• SVOD Penetration Grows
    Consumers are voting with their wallets in favor of subscription video services. Driven by the strength and near-ubiquity of Neflix, subscription VOD services have become more popular than ad-supported online streaming from sites like Hulu, according to a Hub Research study. The report found that in 2015, about 47% of U.S. consumers subscribed to an online streaming service, and that number jumped a whopping 21 points to 68% this year.
  • Pay TV Downgrades Linked To OTT
    Streaming video viewing and TV viewing go hand in hand -- except when they don't. While a number of studies have shown that streaming video viewers are avid TV watchers as well, many who actively use over-the-top services say they'll downgrade their multichannel video services in the coming months.
  • Broadcast Content Key To OTT Provider Success
    TV viewers are fond of streaming, and streamers like to watch TV. Ergo, the offering of broadcast programs can bolster the success of a streaming service. The percent of TV viewers who stream some of their TV shows has risen from 15% six years ago to 57% in 2016, according to new data from Horowitz Research.
  • OTT Churn Still High
    While the over-the-top industry has enjoyed tremendous growth lately, a new report shows consumers are also regularly canceling such services. Consider this: By the end of 2015, it was reported that about 20% of U.S. broadband homes had shuttered their over-the-top video service subscriptions in the past twelve months. That's a slight rise from the second quarter of 2015, when the snip-snip number came in at 18% overall.
  • Is March Madness The New Super Bowl?
    TV ad spend on basketball's March Madness is second only to football's postseason numbers. A 30-second spot in the 2015 NCAA Championship game averaged $1.56 million, according to data from Kantar Media, compared to $4.4 million for a 30-second Super Bowl spot. So the question becomes: Can marketers get more bang for their buck with March Madness campaigns? And do they even need to spend on TV to make the most of March Madness?
  • Majority Of Digital Video Ad Spend To Come From Programmatic
    Programmatic advertising is on track for another year of robust growth in 2016, driven in part by strides in video ad buying in this fashion. In its latest report on the programmatic buying marketplace, eMarketer predicted that digital programmatic display ad spend will hit $22 billion this year, comprising 67% of the total digital display ad market in the US.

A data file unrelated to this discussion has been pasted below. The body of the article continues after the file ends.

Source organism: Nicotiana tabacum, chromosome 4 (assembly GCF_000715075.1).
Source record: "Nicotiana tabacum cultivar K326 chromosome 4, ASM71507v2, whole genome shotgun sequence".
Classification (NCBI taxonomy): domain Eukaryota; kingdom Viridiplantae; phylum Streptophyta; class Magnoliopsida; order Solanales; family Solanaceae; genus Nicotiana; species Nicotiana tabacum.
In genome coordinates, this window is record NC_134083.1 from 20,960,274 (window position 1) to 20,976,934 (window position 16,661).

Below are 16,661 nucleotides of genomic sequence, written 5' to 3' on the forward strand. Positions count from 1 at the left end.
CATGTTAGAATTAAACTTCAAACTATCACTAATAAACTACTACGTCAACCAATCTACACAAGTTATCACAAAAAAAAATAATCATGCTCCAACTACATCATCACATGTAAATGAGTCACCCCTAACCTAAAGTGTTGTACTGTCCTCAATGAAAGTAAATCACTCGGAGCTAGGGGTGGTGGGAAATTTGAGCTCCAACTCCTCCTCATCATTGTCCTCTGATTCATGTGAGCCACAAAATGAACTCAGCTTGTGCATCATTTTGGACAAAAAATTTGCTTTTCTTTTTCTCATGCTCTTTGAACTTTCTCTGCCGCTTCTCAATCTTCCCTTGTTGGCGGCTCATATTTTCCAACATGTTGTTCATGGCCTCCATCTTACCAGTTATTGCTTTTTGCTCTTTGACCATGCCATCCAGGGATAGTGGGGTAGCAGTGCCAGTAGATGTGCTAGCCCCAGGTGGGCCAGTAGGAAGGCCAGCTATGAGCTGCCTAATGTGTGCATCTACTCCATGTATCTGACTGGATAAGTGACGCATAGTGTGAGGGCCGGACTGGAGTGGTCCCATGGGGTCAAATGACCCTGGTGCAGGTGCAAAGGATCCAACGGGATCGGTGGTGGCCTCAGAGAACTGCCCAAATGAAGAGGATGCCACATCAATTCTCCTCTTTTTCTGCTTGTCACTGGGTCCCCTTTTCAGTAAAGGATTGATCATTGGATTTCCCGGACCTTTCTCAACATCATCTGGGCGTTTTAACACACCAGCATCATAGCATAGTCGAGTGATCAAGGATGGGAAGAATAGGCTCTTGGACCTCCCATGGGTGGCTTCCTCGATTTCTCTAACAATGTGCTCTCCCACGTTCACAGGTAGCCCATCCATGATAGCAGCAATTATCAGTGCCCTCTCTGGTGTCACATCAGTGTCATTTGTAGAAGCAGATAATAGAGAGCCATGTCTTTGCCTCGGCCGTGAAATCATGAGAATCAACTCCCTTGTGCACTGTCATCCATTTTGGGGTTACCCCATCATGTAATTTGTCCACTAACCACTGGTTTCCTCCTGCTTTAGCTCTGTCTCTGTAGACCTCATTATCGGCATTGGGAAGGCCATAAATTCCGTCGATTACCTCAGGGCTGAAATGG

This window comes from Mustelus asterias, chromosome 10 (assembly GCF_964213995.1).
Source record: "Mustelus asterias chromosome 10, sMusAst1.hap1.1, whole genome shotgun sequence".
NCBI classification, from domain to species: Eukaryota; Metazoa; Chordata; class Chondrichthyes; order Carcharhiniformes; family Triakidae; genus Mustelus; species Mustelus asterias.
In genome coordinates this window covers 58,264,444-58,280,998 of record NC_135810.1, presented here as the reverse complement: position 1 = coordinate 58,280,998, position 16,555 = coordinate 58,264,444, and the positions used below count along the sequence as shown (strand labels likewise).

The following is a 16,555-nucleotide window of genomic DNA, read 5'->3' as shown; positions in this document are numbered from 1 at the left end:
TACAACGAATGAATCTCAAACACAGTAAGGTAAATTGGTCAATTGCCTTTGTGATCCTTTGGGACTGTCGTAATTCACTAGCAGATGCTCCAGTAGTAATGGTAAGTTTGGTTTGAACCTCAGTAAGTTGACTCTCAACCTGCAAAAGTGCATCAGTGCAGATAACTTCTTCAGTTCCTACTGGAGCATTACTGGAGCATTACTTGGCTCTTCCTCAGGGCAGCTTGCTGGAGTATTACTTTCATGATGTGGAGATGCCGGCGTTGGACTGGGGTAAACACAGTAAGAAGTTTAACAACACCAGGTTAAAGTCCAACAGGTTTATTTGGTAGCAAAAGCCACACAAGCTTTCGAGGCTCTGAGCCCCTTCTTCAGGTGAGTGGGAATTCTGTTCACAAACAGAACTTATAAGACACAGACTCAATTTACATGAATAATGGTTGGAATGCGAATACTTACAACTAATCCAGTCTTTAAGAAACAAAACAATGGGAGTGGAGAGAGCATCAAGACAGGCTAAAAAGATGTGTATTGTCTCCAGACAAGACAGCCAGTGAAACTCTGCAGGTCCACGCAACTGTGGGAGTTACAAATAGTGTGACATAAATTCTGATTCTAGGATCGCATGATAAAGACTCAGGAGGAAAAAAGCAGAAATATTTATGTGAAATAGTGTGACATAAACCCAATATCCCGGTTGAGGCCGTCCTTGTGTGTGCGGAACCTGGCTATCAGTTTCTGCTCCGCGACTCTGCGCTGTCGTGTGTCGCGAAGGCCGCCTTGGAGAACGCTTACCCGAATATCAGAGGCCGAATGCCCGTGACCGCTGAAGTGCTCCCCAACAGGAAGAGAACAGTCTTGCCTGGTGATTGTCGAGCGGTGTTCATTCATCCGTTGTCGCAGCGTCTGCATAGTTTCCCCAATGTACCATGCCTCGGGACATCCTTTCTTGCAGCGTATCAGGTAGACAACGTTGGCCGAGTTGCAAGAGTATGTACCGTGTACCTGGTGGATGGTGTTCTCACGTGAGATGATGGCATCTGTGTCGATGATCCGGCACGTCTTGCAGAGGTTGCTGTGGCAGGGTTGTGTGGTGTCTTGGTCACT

• VOD Market Worldwide Rises
    Convenience drives revenue, as the video-on-demand market is proving. Driven by viewers' desire to watch when they want, the VOD market is growing at a rapid clip and generated $49 billion in worldwide revenue last year. That's up from $45 billion in 2014, according to Future Market Insights. The research firm predicted VOD revenue will hit $108.6 billion within 10 years.
  • Millennials Love Their Phone Like A TV
    If it seems as if watching video on cell phones is becoming a ubiquitous pastime, that's because it is. About 81% of Americans who use smartphones are now streaming video on those phones -- a trend driven in large part by those under 25, NPD Group says in a new report.
  • Nearly Half of Video Views Are Mobile
    Video viewing on mobile phones continues to enjoy robust growth. Underscoring the key role that such digital devices play in consumers' lives is this new statistic: 46% of all video views came from mobile phones in the fourth quarter, an increase of 35% from the same period a year ago.
  • What Has Technology Wrought? Trust Issues, For One
    I'm enthused about the potential for programmatic TV and video, and all digital ad forms, to change for the better in the ways advertising is bought and sold. But there are some things that I want to feel better about before I would advise any buyer or seller to put all their eggs in the programmatic basket.
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